Various exceptions to the ISDS mechanism apply. For example, ISDS does not apply to decisions made concerning investments which are subject to review under Australia's foreign investment policy. An ISDS claim cannot be based on a breach of commitments in other parts of KAFTA including the intellectual property and environment chapters.

Australian agricultural exports to South Korea

South Korea is another market that has historically applied high agricultural tariffs. In a free trade agreement that commenced in 2012, the United States has already achieved significant successes in reducing those tariffs for its own agricultural exports into South Korea. Australia was therefore seeking to follow in the footsteps of the United States.

Under KAFTA, Korea has agreed to eliminate tariffs immediately on entry into force for raw sugar, wheat, wine, and some horticulture. Tariffs of up to 550 per cent on most other agricultural products will be eliminated within short time frames.

  • Beef: Beef is Australia's biggest agricultural export to Korea; Australia is the largest supplier of beef to Korea; and Korea is Australia's third-biggest export market for Australian beef. Korea has agreed to eliminate its 40% tariff on beef progressively over 15 years. Under the United States FTA with Korea, US beef exports have been benefiting from beef tariff cuts, so the FTA will ensure Australian beef producers are given the same favourable consideration.
  • Dairy: High tariffs of 36% on cheese and 89% on butter will be eliminated over a period of up to 20 years. Australian dairy exporters will also benefit from growing duty free quotas for cheese, butter and infant formula. The cheese quota volume represents around two thirds of Australia's cheese exports to Korea in 2013.
  • Sugar: Korea will abolish its 3% tariff on raw sugar on entry into force.
  • Horticulture: Many products will enter Korea duty free on entry into force, removing tariffs of between 8 and 24%. Tariffs on other priorities such as macadamia nuts, fruit juices, mangoes, asparagus and lentils, ranging from 27 to 54%, will be phased out over 3 to 10 years.

Australian energy and mineral exports to South Korea

While many Australian resources and energy products already enter Korea duty free, Korea applies tariffs of up to 8% on a range of resources.

Upon implementation of KAFTA, some 88% of Australia's resources and energy exports will enter Korea duty free, with Korea phasing out all remaining tariffs within 10 years. Tariffs on priority products for Australia, including LNG (3%) and titanium dioxide (6.5%) will be eliminated.

South Korean manufactured exports to Australia

Following implementation of KAFTA, some 86% of South Korea's manufacturing exports will enter Australia duty free. Australia will be required to phase out remaining tariffs for the most import-sensitive manufacturing products progressively within eight years.

Australian services exports to South Korea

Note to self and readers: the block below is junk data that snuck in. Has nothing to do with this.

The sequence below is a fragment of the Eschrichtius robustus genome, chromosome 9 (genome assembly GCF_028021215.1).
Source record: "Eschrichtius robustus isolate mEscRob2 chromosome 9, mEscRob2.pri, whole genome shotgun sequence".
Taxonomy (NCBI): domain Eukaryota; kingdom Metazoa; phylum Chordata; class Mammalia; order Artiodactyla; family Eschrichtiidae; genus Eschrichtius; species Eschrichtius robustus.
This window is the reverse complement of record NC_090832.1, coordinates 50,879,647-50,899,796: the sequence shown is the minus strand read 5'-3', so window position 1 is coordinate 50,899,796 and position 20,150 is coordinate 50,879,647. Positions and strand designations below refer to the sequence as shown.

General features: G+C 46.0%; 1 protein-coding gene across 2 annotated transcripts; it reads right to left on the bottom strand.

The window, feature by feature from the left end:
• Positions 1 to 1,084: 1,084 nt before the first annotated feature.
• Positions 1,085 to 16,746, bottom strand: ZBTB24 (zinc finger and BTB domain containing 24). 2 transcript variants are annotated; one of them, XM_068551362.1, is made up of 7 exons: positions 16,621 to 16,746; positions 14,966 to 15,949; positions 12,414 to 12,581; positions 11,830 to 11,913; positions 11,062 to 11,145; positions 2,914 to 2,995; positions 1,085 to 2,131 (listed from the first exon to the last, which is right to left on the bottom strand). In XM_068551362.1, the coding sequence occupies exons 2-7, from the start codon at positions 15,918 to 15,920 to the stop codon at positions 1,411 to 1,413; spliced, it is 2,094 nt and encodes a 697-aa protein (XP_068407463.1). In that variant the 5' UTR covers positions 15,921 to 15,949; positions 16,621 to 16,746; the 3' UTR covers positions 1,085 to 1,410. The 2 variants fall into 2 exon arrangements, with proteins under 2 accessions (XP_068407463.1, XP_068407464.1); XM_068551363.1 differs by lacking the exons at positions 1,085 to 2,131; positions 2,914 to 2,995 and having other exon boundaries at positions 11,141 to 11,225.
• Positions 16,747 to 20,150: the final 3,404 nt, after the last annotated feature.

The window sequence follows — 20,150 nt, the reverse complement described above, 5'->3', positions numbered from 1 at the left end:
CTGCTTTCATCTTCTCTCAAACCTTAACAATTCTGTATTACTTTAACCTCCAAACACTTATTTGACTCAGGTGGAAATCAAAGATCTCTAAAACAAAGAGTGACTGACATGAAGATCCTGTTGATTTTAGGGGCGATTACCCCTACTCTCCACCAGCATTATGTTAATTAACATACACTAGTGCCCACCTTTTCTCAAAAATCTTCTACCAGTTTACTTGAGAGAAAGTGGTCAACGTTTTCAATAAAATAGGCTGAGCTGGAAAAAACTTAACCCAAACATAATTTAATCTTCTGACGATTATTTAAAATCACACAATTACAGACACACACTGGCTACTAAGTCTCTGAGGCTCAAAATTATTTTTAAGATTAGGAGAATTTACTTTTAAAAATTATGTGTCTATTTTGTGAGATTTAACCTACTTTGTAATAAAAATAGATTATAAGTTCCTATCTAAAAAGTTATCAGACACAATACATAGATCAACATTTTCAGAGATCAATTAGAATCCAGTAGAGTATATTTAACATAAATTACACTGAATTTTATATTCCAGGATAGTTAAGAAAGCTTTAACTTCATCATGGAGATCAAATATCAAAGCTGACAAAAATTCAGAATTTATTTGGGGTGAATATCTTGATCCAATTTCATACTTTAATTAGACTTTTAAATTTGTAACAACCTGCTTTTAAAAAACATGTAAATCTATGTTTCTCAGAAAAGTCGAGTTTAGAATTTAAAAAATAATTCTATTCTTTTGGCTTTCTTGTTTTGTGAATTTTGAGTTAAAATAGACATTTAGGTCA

KAFTA will provide Australian services exporters with the best treatment Korea has agreed with any trading partner, equivalent to FTAs that Korea has concluded with the United States and Europe.

Key outcomes relate to legal services, accountancy services, telecommunications services and financial services providers. Education, engineering and other professional services will also benefit from Korea's commitments to guarantee existing market access for Australian providers and work towards improving mutual recognition of qualifications.

Other features of KAFTA

The KAFTA includes chapters on intellectual property, electronic commerce and competition policy. These chapters are too lengthy to summarise in a short briefing note, but have the objectives of:

  • providing appropriate protection and enforcement of intellectual property rights;
  • including disciplines on anti-competitive practices; and
  • promoting a secure and liberalised environment for the growth of electronic commerce.

KAFTA also contains a number of other important features:

  • KAFTA opens new markets in Korea for Australian law firms, accountants and telecommunications providers. It guarantees access in a wide range of other sectors including education and financial services.
  • Under KAFTA, Korea will guarantee access for Australian traders and investors (and their families) to stay in Korea for up to two years.
  • KAFTA contains an Audio-visual Co-production Annex which will deliver new opportunities for the Australian film and television industry.
  • KAFTA establishes a Professional Services Working Group to facilitate cooperation and mutual recognition between professional bodies in both countries.
  • KAFTA guarantees Australian suppliers access to the Korean government procurement market and contains commitments that will ensure transparency and facilitate participation in procurement processes.

The content of this article is intended to provide a general guide to the subject matter. Specialist advice should be sought about your specific circumstances.

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Martyn Taylor
Steven Moe